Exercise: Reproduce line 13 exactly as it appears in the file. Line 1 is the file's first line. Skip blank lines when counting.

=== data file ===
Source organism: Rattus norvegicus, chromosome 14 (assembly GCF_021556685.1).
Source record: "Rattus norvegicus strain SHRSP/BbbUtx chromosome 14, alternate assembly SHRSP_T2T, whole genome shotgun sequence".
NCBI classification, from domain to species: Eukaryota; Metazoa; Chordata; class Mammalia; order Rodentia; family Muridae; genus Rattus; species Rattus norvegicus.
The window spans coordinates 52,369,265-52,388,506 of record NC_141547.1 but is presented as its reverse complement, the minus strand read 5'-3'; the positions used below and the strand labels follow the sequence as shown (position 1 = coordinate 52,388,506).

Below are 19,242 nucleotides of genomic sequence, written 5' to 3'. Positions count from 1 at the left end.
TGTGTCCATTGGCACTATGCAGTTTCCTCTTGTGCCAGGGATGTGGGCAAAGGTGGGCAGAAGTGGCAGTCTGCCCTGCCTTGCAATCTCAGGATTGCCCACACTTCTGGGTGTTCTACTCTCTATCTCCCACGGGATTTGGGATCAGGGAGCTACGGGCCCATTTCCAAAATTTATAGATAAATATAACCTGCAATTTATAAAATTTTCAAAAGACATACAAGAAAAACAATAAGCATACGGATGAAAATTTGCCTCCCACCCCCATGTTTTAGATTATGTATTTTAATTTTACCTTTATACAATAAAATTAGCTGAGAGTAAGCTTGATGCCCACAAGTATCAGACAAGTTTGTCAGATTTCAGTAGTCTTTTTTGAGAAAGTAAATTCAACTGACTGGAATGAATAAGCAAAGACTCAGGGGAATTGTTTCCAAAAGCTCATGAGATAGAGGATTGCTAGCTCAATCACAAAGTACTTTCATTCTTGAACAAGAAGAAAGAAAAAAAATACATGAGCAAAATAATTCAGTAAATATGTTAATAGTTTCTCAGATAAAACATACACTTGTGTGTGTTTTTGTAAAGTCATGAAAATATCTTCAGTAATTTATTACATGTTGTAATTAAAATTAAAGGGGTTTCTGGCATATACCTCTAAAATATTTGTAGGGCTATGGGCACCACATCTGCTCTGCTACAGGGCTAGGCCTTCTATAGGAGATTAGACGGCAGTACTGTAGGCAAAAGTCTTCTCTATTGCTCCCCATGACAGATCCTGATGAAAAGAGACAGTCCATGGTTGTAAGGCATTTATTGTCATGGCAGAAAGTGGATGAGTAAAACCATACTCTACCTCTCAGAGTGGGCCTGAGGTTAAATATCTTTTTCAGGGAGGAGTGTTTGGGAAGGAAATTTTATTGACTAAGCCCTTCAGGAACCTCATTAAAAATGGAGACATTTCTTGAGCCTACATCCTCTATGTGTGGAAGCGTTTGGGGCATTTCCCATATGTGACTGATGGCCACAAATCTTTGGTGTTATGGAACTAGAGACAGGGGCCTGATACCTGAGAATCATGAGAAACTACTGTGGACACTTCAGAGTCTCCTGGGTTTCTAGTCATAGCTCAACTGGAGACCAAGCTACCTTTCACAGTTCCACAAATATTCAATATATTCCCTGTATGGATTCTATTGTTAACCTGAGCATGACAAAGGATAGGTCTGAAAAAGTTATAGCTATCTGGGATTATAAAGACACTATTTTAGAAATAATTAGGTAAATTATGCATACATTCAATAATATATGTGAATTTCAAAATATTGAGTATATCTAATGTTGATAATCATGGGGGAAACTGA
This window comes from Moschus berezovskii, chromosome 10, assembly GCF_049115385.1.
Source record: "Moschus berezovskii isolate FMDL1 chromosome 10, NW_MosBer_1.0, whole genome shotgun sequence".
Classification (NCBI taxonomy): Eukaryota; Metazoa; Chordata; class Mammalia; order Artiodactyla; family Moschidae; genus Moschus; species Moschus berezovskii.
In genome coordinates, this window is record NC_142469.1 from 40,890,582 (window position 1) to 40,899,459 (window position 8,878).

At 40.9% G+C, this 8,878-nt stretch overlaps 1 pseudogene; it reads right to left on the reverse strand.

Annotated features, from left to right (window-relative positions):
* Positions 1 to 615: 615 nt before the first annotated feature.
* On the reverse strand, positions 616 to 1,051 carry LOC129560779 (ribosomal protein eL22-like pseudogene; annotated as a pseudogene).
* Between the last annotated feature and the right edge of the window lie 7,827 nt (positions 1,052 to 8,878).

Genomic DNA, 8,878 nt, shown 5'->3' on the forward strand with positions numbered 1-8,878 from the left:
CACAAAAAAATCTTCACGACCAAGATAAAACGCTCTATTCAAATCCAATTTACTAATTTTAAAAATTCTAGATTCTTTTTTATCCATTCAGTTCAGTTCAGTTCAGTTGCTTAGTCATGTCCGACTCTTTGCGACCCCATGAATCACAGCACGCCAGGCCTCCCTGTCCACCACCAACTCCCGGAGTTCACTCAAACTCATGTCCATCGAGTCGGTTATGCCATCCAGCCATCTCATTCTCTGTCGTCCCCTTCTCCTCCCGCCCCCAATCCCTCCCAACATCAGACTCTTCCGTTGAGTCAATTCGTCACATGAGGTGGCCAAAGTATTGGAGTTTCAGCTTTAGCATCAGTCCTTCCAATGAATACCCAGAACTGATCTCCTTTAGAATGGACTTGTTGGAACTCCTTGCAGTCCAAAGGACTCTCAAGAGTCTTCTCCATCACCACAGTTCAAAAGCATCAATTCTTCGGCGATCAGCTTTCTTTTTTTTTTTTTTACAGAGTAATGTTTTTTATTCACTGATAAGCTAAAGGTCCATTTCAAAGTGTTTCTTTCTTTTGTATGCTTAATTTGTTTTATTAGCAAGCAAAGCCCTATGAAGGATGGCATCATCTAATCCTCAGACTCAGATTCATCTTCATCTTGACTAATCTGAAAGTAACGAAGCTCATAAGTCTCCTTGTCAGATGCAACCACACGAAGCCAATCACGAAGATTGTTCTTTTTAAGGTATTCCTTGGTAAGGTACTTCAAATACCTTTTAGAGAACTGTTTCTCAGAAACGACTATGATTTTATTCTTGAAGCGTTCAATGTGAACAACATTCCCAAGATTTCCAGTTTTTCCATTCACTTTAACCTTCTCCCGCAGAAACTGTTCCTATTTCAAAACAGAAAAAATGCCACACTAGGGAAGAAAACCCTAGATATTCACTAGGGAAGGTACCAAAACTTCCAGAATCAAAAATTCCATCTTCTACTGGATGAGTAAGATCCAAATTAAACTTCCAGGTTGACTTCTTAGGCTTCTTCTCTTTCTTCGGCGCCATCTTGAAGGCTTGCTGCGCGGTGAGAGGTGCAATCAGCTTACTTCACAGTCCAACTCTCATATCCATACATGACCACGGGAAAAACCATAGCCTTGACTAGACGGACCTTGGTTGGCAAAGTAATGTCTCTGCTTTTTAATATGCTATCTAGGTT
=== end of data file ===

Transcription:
* Positions 1 to 615: 615 nt before the first annotated feature.